How to run electrical wire to your fuse box

Written by jerry walch | 13/05/2017
How to run electrical wire to your fuse box
A 3/8-inch cordless drill/driver is the tool for drilling holes through framing members for electrical wire. (drill image by Albert Lozano from

Running new wire is the most difficult part of any electrical project. Running wire from a new lighting outlet box or receptacle device box to the fuse box or circuit breaker panel requires fishing the wire through finished walls, floors and ceilings while doing minimal damage to the finished structure. This is always a tricky situation, even for the professional electrician. It is labour-intensive, time-consuming and frustrating at best. Murphy's Law will always come into play when running wire in a finished structure. Always allow yourself more time than you think you will need to do a job.

Obtain a wiring permit from your municipal building permits department. Do not start this project until you have the wiring permit and have posted it on the premises.

Run the wire through holes drilled through the ceiling or floor joists (framing members), or run the wire along the sides of the joists. Drill the holes using a 5/8-inch spade bit. Drill the holes so that the nearest edge of the hole is at least 1 1/4 inches back from the nearest edge of the joist. The hole setback is a National Electric Code minimum requirement, and the inspector will check for a violation of this distance.

Staple the wires along the sides of the joists so that the nearest wire is at least 1 1/4 inches back from the nearest edges of the joists. This setback, like the hole setback, is a minimum code requirement. If you are running several cables along the same joist, you may want to use cable stackers, special straps that allow you to place one cable atop another. Secure the cable at 54-inch intervals and within 8 inches of any device box, lighting outlet box or junction box. A maximum of 54 inches and 8-inch spacing of staples are also a code requirement.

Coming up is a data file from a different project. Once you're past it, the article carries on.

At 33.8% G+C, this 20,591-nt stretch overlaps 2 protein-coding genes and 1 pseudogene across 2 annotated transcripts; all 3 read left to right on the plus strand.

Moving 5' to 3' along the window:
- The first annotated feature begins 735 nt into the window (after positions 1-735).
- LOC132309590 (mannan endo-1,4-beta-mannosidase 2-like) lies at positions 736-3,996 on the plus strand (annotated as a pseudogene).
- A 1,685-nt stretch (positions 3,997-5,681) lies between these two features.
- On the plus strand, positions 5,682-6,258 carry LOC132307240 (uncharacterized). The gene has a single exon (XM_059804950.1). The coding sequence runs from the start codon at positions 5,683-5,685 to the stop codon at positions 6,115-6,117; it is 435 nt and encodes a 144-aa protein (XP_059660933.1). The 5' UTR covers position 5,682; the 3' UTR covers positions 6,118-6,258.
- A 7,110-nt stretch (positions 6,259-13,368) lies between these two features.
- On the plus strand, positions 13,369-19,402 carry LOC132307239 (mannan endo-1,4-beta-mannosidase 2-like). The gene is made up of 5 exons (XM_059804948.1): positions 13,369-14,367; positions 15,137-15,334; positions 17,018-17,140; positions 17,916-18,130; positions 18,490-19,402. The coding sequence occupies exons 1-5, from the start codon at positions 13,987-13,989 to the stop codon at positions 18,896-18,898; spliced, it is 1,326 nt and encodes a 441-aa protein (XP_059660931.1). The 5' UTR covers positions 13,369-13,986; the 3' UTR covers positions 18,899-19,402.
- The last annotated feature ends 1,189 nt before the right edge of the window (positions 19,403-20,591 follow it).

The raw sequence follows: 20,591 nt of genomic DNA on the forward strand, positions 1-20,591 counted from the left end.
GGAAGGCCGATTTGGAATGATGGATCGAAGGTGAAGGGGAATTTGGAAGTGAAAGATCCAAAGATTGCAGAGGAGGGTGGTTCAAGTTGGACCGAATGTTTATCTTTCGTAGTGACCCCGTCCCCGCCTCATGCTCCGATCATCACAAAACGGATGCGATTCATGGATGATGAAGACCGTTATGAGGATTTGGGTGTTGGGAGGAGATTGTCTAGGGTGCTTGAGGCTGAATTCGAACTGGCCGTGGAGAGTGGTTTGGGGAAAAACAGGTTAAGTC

Attach a steel nailing plate to the face of the joists to protect the wire when the minimum setback distance cannot be maintained. Using a steel nailing plate satisfies the code requirements.

Obtain a permit and post it.

Remove all the baseboards in the room. There are several methods for running new wire in a finished room but running it behind baseboards is the easiest and causes minimal damage to the room's finish. Cut the paint bead between the top of the baseboards and the wall with the razor knife. Work the putty knife and flat pry bar behind the baseboard and pry the baseboard away from the wall. The putty knife protects the wall finish from being damaged by the pry bar.

Snap two lines 2 inches apart behind the baseboards for the full length of each wall with the chalk line. Drill 1/2-inch holes in each corner of the outline and remove the cut out with the portable jigsaw. The jigsaw will cut through the wall studs to a depth of about 1-inch, setting the height of the notches to be made in the wall studs. The upper and lower cut lines set the upper and lower limits of the notches through each wall stud. Remove the section of the notch between the cut lines with a wood chisel.

Complete the notches with a wood chisel. Lay the wire in the notches and cover with nailing plates.

Drill 5/8-inch holes down through the wall's base plate to feed the wire down into the basement. Drill 5/8-inch holes down through the wall's top plate to feed the wire down into the wall cavity from the attic and then through the wall's base plate to reach the basement from the attic.

Things you need

  • 3/8-inch drill/driver
  • Spade bits
  • Tape measure
  • Nonmetallic clad cable (Romex)
  • Nailing plates
  • Hammer
  • Cable staples
  • Razor knife
  • 4-inch wide putty knife
  • Flat pry bar
  • 1-inch finish nails
  • Chalk line
  • Portable electric jigsaw

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